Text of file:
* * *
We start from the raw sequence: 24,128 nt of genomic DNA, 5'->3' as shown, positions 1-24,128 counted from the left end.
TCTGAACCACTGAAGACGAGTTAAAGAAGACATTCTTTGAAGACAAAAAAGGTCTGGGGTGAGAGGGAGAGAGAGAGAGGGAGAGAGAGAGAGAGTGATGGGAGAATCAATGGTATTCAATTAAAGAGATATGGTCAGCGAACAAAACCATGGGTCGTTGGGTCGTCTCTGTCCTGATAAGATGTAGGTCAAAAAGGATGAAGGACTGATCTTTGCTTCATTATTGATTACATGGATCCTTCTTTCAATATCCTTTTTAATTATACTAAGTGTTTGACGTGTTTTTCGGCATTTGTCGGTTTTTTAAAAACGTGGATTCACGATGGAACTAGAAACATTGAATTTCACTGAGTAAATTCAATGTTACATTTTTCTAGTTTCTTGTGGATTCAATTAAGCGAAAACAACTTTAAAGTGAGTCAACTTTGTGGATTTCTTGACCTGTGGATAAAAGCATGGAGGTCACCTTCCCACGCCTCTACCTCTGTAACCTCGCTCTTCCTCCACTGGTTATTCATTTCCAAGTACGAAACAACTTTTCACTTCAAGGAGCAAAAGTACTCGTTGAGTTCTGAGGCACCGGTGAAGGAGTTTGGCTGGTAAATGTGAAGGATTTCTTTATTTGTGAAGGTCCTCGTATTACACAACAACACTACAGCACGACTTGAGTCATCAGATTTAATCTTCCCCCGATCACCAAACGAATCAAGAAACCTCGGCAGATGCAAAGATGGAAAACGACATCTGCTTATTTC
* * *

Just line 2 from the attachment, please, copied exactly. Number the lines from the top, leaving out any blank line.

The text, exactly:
TCTGAACCACTGAAGACGAGTTAAAGAAGACATTCTTTGAAGACAAAAAAGGTCTGGGGTGAGAGGGAGAGAGAGAGAGGGAGAGAGAGAGAGAGTGATGGGAGAATCAATGGTATTCAATTAAAGAGATATGGTCAGCGAACAAAACCATGGGTCGTTGGGTCGTCTCTGTCCTGATAAGATGTAGGTCAAAAAGGATGAAGGACTGATCTTTGCTTCATTATTGATTACATGGATCCTTCTTTCAATATCCTTTTTAATTATACTAAGTGTTTGACGTGTTTTTCGGCATTTGTCGGTTTTTTAAAAACGTGGATTCACGATGGAACTAGAAACATTGAATTTCACTGAGTAAATTCAATGTTACATTTTTCTAGTTTCTTGTGGATTCAATTAAGCGAAAACAACTTTAAAGTGAGTCAACTTTGTGGATTTCTTGACCTGTGGATAAAAGCATGGAGGTCACCTTCCCACGCCTCTACCTCTGTAACCTCGCTCTTCCTCCACTGGTTATTCATTTCCAAGTACGAAACAACTTTTCACTTCAAGGAGCAAAAGTACTCGTTGAGTTCTGAGGCACCGGTGAAGGAGTTTGGCTGGTAAATGTGAAGGATTTCTTTATTTGTGAAGGTCCTCGTATTACACAACAACACTACAGCACGACTTGAGTCATCAGATTTAATCTTCCCCCGATCACCAAACGAATCAAGAAACCTCGGCAGATGCAAAGATGGAAAACGACATCTGCTTATTTC